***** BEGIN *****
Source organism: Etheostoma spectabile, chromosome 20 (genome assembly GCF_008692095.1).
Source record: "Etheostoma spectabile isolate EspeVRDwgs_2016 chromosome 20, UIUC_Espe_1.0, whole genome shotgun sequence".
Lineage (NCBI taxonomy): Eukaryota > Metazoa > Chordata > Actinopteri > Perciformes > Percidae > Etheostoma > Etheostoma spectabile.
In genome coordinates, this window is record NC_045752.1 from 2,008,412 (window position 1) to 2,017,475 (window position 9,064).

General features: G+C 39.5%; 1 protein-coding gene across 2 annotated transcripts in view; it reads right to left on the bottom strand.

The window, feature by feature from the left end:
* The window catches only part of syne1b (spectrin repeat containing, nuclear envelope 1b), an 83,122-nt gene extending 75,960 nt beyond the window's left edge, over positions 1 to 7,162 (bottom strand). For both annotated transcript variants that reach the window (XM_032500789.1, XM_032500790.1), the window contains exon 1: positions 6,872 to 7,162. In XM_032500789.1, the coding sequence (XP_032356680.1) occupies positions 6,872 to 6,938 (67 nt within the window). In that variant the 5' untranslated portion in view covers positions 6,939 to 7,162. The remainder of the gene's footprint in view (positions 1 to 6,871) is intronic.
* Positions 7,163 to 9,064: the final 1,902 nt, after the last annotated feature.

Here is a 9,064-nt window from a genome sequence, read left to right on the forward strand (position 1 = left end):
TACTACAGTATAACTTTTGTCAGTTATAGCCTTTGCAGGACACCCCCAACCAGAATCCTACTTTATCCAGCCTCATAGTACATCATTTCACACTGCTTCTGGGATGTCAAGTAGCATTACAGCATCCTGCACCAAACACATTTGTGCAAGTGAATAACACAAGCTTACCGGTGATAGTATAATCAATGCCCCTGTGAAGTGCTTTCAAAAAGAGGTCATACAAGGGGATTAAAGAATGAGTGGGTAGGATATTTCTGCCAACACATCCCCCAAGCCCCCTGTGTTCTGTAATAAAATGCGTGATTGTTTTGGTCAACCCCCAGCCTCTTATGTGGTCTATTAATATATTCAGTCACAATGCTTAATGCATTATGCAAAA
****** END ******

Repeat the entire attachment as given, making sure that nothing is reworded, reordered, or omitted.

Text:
Source organism: Etheostoma spectabile, chromosome 20 (genome assembly GCF_008692095.1).
Source record: "Etheostoma spectabile isolate EspeVRDwgs_2016 chromosome 20, UIUC_Espe_1.0, whole genome shotgun sequence".
Lineage (NCBI taxonomy): Eukaryota > Metazoa > Chordata > Actinopteri > Perciformes > Percidae > Etheostoma > Etheostoma spectabile.
In genome coordinates, this window is record NC_045752.1 from 2,008,412 (window position 1) to 2,017,475 (window position 9,064).

General features: G+C 39.5%; 1 protein-coding gene across 2 annotated transcripts in view; it reads right to left on the bottom strand.

The window, feature by feature from the left end:
* The window catches only part of syne1b (spectrin repeat containing, nuclear envelope 1b), an 83,122-nt gene extending 75,960 nt beyond the window's left edge, over positions 1 to 7,162 (bottom strand). For both annotated transcript variants that reach the window (XM_032500789.1, XM_032500790.1), the window contains exon 1: positions 6,872 to 7,162. In XM_032500789.1, the coding sequence (XP_032356680.1) occupies positions 6,872 to 6,938 (67 nt within the window). In that variant the 5' untranslated portion in view covers positions 6,939 to 7,162. The remainder of the gene's footprint in view (positions 1 to 6,871) is intronic.
* Positions 7,163 to 9,064: the final 1,902 nt, after the last annotated feature.

Here is a 9,064-nt window from a genome sequence, read left to right on the forward strand (position 1 = left end):
TACTACAGTATAACTTTTGTCAGTTATAGCCTTTGCAGGACACCCCCAACCAGAATCCTACTTTATCCAGCCTCATAGTACATCATTTCACACTGCTTCTGGGATGTCAAGTAGCATTACAGCATCCTGCACCAAACACATTTGTGCAAGTGAATAACACAAGCTTACCGGTGATAGTATAATCAATGCCCCTGTGAAGTGCTTTCAAAAAGAGGTCATACAAGGGGATTAAAGAATGAGTGGGTAGGATATTTCTGCCAACACATCCCCCAAGCCCCCTGTGTTCTGTAATAAAATGCGTGATTGTTTTGGTCAACCCCCAGCCTCTTATGTGGTCTATTAATATATTCAGTCACAATGCTTAATGCATTATGCAAAA